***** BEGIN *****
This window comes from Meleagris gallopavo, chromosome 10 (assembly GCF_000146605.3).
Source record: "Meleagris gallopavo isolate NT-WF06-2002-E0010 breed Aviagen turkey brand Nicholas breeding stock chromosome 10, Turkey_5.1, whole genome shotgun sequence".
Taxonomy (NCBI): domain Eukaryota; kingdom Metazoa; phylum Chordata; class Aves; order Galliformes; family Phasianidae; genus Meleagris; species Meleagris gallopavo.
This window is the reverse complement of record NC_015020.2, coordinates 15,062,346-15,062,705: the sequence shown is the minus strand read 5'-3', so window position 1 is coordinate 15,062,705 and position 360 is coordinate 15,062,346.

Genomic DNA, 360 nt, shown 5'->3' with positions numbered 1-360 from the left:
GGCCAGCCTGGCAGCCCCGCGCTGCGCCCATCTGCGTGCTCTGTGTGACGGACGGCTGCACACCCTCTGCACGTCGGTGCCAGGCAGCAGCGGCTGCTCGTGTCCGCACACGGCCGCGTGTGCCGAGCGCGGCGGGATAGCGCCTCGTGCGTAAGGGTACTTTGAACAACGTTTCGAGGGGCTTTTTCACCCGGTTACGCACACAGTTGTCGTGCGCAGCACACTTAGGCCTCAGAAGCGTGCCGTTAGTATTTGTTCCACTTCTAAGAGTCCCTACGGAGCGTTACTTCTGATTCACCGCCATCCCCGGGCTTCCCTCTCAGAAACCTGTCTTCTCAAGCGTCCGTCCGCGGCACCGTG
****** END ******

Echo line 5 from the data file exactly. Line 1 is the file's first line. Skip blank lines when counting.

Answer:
Genomic DNA, 360 nt, shown 5'->3' with positions numbered 1-360 from the left: